To your success,

Kevin Neeld

P.S. If you haven’t already, you can get a free copy of my speed training manual “Breakaway Hockey Speed” by entering your name and email below!

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Kevin Neeld

Kevin Neeld Knows Hockey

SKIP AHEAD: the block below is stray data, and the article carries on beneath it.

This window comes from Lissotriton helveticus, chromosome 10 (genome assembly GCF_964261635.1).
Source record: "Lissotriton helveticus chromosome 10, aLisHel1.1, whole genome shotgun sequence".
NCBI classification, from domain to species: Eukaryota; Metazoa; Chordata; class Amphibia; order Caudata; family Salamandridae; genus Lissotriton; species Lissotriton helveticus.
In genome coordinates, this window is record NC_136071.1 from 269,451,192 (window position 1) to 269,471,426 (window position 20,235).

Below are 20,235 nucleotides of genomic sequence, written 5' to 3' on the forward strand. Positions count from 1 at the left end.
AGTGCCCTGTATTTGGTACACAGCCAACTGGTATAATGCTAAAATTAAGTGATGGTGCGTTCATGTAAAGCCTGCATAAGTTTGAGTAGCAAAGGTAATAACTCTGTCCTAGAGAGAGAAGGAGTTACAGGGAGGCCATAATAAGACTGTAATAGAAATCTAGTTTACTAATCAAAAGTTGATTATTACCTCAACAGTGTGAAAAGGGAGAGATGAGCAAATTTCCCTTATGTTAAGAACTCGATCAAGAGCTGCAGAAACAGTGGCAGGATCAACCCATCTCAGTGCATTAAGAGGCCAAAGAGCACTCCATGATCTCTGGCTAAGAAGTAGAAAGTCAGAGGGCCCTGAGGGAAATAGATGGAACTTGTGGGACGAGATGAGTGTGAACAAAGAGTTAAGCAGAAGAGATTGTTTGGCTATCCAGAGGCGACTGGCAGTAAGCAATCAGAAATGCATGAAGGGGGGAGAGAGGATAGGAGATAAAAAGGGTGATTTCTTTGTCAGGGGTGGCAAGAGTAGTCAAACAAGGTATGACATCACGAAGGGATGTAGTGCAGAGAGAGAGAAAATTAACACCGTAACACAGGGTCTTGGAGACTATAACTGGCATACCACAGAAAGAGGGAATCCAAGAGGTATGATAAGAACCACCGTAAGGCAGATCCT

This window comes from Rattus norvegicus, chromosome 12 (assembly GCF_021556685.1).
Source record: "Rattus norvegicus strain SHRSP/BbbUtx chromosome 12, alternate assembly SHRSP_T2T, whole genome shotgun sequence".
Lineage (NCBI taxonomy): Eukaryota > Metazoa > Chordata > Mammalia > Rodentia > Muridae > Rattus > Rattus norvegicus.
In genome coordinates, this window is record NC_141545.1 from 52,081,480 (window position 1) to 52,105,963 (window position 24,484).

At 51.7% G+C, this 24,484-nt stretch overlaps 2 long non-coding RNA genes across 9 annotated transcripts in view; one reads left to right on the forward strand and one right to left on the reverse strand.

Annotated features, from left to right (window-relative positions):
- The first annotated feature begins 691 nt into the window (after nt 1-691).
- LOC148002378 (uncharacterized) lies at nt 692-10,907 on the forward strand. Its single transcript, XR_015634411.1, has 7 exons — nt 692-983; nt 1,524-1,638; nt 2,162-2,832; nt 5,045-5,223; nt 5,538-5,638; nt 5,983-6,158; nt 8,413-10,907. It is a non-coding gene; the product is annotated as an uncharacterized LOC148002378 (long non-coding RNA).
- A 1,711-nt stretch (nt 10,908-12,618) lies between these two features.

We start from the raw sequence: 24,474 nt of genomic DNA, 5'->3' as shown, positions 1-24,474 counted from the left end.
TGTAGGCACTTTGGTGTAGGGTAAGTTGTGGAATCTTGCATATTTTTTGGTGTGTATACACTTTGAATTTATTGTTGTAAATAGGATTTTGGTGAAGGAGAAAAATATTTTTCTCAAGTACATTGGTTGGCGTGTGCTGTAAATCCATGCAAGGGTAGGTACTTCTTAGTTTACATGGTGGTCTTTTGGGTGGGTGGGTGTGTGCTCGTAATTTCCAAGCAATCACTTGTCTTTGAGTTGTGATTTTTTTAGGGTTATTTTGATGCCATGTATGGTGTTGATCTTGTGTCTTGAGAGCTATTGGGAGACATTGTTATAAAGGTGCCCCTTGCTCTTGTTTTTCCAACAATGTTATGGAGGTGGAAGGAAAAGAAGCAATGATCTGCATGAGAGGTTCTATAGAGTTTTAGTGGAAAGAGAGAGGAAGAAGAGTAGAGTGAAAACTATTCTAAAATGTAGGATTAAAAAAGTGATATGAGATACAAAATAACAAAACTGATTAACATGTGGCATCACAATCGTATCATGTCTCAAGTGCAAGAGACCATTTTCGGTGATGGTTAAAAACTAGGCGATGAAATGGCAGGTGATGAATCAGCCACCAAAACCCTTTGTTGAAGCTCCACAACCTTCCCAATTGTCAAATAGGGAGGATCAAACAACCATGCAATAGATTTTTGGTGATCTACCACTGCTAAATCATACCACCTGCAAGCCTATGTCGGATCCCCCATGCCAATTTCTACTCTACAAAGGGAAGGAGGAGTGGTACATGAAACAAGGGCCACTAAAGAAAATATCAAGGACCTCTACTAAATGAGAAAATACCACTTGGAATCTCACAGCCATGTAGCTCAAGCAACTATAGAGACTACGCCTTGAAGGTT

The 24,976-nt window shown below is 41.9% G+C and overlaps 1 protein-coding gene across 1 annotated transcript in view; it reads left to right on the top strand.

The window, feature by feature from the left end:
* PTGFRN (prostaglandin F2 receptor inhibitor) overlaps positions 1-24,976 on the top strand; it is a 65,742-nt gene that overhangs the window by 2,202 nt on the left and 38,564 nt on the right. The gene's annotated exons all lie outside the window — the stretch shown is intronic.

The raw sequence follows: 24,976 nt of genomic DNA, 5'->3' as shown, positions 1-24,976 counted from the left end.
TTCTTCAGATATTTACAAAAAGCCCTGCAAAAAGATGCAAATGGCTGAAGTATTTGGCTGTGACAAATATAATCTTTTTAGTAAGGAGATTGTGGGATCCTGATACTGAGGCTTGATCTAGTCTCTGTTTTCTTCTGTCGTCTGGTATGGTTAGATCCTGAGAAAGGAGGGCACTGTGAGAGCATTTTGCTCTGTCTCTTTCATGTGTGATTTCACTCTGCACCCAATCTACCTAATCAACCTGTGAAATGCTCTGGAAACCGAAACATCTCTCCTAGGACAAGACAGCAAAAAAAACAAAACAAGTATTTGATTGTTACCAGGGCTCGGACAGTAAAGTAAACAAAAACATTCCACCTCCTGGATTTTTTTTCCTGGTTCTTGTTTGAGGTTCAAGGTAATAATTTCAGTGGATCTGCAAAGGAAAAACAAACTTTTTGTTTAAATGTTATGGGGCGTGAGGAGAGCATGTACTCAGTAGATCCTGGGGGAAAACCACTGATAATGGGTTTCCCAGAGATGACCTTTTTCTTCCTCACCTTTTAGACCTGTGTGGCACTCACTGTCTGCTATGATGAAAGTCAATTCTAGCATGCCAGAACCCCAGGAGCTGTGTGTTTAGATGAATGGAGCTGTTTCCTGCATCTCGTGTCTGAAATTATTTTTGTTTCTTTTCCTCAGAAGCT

Kevin has rapidly established himself as a leader in the field of physical preparation and sports science for ice hockey. He is currently the Head Performance Coach for the Boston Bruins, where he oversees all aspects of designing and implementing the team’s performance training program, as well as monitoring the players’ performance, workload and recovery. Prior to Boston, Kevin spent 2 years as an Assistant Strength and Conditioning Coach for the San Jose Sharks after serving as the Director of Performance at Endeavor Sports Performance in Pitman, NJ. He also spent 5 years as a Strength and Conditioning Coach with USA Hockey’s Women’s Olympic Hockey Team, and has been an invited speaker at conferences hosted by the NHL, NSCA, and USA Hockey.